Folks, I don’t ask much of my neighbours; basically keep the noise to a minimum and return my newspaper before I start breakfast.
But this week, the pre-dawn peace was shattered by a mob who had moved in at the end of our street and immediately decided to hold an hour long yelling match which woke several households.
The din had stopped by the time I lurched out the front door to go to work, but only because they were digging through my rubbish bin. “Stone the crows!” I bellowed, for that’s exactly what they were; crows.
“Goodness me!” I exclaimed, while dashing about picking up garbage, “What a blessing you squawking twits will be to our neighbourhood!” Actually, what I’d really yelled was drowned out by their raucous croaking and the sound of windows slamming shut up and down the street.
That afternoon, I returned home to find they had broken my TV aerial and while I was fetching the ladder, one of them pooed all over my cars’ windscreen.
“That’s it!” I shrieked and raced back inside, re-emerging minutes later with my pockets stuffed with golf balls. “That’s against the law!” announced a woman who’d been watching the show.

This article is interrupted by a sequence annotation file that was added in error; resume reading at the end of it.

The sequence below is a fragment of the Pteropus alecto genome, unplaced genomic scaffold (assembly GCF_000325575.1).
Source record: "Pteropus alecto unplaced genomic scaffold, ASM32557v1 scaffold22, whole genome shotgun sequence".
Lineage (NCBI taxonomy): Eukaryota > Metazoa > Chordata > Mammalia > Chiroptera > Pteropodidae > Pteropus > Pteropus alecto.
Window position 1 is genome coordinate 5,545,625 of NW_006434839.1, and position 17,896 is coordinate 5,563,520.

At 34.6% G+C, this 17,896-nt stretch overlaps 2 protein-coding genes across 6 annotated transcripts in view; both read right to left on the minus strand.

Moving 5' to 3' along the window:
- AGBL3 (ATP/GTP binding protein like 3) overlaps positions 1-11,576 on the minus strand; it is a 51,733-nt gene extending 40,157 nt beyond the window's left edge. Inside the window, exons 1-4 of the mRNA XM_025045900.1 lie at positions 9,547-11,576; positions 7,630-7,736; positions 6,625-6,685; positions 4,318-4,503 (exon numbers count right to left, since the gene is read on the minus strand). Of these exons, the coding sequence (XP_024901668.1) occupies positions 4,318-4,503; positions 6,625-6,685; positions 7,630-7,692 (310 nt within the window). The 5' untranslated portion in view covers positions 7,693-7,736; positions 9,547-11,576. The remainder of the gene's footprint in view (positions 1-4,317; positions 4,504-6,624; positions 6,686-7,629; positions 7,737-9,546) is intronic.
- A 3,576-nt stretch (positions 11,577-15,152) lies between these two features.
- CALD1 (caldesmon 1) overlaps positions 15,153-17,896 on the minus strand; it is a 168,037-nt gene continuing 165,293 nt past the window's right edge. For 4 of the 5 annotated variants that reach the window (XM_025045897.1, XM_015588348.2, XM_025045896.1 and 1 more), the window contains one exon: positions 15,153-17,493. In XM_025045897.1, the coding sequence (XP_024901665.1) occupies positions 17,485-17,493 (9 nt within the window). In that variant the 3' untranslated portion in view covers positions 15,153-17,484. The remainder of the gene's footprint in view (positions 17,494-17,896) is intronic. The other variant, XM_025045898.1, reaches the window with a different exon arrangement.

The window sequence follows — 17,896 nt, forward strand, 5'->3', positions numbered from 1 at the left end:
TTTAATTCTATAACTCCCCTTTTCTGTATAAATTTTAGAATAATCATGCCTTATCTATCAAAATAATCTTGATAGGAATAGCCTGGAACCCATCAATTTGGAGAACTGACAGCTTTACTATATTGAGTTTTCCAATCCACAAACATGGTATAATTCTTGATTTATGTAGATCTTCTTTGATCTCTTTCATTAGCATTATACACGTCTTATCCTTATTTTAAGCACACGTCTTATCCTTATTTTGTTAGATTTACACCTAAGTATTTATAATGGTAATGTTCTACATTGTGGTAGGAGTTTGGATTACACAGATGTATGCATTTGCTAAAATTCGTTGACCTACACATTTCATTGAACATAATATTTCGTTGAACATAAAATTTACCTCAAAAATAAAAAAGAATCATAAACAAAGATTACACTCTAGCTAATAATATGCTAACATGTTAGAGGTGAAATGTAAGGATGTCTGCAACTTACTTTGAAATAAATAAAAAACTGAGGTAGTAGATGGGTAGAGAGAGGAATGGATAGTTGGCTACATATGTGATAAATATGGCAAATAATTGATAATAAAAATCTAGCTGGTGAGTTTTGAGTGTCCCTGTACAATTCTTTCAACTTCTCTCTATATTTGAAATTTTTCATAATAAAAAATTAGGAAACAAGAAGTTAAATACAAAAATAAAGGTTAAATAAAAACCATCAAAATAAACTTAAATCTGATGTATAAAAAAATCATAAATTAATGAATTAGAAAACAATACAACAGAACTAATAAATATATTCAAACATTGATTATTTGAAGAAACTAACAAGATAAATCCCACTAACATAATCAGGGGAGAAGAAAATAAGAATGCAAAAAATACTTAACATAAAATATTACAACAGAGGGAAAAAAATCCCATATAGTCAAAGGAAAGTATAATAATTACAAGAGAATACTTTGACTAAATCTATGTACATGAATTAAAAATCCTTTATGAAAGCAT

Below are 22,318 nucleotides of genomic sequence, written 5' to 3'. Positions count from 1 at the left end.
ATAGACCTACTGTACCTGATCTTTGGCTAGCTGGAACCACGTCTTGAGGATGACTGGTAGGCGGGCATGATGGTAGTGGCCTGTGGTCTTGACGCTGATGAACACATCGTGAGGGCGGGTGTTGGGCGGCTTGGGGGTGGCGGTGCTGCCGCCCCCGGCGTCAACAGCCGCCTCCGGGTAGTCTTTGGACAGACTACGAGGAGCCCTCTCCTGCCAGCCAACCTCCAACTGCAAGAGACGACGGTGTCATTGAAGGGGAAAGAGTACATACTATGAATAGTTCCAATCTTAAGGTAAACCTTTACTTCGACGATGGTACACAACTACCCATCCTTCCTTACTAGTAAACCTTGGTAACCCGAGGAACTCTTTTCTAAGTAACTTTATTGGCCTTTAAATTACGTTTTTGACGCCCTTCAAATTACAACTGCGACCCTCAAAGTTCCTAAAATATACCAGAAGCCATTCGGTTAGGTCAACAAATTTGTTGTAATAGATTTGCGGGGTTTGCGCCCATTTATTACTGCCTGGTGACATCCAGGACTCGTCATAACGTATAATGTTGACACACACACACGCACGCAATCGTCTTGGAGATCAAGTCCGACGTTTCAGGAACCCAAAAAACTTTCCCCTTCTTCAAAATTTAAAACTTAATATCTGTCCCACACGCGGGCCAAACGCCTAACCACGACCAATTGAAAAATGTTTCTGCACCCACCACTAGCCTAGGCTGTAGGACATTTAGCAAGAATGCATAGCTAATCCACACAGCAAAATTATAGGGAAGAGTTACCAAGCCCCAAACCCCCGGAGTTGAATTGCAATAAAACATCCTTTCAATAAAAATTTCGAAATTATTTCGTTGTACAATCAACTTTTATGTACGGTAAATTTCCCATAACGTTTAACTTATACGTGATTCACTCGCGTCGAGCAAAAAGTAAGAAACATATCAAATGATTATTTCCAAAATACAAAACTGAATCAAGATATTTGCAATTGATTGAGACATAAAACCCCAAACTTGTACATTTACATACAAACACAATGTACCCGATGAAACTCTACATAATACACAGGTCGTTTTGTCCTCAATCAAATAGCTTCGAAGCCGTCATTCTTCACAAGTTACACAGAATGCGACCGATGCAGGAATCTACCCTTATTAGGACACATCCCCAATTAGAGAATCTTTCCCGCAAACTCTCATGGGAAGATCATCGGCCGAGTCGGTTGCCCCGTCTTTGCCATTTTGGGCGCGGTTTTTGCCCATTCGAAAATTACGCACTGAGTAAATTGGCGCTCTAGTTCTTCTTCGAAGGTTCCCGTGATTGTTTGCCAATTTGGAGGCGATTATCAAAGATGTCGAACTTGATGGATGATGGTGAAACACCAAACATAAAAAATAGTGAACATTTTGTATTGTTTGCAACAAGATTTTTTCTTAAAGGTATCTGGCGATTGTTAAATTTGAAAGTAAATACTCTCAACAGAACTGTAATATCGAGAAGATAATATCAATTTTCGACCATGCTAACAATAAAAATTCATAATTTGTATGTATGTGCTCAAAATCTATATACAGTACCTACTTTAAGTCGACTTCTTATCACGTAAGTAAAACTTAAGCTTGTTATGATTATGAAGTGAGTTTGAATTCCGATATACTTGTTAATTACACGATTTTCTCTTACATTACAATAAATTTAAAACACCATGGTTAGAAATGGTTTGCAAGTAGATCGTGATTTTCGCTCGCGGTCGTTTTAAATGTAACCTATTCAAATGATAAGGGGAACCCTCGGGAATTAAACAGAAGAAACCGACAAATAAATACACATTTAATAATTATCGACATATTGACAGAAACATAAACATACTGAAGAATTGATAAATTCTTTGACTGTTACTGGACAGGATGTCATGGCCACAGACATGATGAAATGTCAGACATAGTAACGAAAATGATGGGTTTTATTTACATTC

“Since when?” I demanded. 1992 apparently, and that the crow nesting season runs from August to February. Pointing at my bin, car and aerial I cried, “I am not putting up with this pack of pests for another five months!”
“Murder,” she replied, “a pack of crows is called a murder.”
“How appropriate!” I muttered.
So, the only hope of peace returning to our neighbourhood anytime soon is if the nesting tree somehow falls over, or the noisy sods shift to a more exclusive address, like the dump.
Either way, it will definitely give me something to crow about.